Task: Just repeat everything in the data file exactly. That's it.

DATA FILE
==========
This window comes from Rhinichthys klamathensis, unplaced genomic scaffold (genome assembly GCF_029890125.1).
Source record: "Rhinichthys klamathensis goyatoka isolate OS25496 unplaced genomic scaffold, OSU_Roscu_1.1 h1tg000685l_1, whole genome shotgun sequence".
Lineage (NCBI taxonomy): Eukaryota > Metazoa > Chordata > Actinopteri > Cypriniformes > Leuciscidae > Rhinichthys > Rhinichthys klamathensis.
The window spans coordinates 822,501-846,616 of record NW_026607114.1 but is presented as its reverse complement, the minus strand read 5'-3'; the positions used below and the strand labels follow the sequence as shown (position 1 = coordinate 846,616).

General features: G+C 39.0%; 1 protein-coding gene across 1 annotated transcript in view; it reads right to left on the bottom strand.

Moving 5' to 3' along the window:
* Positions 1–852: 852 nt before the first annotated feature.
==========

This window comes from Rhinichthys klamathensis, unplaced genomic scaffold (genome assembly GCF_029890125.1).
Source record: "Rhinichthys klamathensis goyatoka isolate OS25496 unplaced genomic scaffold, OSU_Roscu_1.1 h1tg000685l_1, whole genome shotgun sequence".
Lineage (NCBI taxonomy): Eukaryota > Metazoa > Chordata > Actinopteri > Cypriniformes > Leuciscidae > Rhinichthys > Rhinichthys klamathensis.
The window spans coordinates 822,501-846,616 of record NW_026607114.1 but is presented as its reverse complement, the minus strand read 5'-3'; the positions used below and the strand labels follow the sequence as shown (position 1 = coordinate 846,616).

General features: G+C 39.0%; 1 protein-coding gene across 1 annotated transcript in view; it reads right to left on the bottom strand.

Moving 5' to 3' along the window:
* Positions 1–852: 852 nt before the first annotated feature.